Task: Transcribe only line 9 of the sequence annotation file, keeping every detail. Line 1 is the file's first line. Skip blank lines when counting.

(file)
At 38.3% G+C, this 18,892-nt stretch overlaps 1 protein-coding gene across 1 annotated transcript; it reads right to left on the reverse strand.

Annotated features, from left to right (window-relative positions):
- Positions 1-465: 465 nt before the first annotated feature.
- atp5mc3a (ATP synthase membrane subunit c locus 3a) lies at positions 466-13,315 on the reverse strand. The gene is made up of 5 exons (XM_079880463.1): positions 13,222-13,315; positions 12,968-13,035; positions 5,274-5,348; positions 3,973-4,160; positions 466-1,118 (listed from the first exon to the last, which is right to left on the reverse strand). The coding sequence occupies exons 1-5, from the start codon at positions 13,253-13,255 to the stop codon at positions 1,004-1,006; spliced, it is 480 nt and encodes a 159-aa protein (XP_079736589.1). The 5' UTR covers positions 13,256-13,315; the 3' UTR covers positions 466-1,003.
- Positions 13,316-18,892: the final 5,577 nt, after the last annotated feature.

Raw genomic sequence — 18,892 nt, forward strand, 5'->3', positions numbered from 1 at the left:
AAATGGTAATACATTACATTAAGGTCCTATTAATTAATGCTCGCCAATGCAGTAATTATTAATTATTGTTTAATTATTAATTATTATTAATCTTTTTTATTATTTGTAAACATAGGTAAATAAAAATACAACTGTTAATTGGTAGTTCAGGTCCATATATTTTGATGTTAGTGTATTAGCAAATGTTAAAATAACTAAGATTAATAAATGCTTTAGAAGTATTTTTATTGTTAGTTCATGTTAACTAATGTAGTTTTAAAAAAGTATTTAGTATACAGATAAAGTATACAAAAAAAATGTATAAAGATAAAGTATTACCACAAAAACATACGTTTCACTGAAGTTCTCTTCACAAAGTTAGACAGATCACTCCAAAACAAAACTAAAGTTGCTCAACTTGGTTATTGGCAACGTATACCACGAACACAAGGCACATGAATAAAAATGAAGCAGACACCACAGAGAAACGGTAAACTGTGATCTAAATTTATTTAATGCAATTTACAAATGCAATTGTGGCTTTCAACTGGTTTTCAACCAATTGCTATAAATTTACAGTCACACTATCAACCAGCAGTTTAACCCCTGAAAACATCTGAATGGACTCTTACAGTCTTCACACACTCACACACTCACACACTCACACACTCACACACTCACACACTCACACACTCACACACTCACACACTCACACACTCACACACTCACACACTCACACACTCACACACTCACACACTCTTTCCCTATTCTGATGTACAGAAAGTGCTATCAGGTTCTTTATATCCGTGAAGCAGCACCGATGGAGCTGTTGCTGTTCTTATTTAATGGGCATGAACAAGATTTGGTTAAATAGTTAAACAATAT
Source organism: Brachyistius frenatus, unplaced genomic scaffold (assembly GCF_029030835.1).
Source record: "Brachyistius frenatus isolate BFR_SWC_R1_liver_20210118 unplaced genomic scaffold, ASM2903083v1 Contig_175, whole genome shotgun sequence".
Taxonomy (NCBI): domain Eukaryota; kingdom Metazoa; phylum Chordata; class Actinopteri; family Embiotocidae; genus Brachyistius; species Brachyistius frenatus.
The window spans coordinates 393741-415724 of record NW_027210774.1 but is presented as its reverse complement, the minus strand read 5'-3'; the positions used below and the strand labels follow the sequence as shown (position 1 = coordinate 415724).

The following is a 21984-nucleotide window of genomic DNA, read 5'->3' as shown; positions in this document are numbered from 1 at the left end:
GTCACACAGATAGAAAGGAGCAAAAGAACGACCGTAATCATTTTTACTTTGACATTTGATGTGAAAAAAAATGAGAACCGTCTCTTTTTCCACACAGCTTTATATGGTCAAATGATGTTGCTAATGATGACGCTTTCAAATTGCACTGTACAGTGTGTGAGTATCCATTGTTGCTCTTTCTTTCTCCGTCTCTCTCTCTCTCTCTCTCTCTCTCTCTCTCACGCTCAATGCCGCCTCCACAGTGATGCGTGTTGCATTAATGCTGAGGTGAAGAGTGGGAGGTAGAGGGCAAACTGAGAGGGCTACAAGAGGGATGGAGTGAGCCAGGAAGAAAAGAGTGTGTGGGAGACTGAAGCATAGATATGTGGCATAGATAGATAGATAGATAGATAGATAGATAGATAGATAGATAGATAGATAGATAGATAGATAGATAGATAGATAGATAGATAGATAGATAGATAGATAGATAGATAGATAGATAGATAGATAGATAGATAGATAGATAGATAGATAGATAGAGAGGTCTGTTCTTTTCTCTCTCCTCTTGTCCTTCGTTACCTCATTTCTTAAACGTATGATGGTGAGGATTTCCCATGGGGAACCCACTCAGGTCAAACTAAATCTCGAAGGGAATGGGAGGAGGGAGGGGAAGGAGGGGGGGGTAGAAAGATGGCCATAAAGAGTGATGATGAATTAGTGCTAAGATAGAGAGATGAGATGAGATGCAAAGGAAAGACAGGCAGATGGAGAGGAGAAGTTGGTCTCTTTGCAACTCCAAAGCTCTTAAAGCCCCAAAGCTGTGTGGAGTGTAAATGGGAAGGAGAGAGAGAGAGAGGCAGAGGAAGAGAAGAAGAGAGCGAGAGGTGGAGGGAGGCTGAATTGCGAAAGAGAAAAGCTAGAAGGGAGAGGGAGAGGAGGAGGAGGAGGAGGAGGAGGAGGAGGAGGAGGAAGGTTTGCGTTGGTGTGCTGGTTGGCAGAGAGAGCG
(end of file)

Source record: "Brachyistius frenatus isolate BFR_SWC_R1_liver_20210118 unplaced genomic scaffold, ASM2903083v1 Contig_175, whole genome shotgun sequence".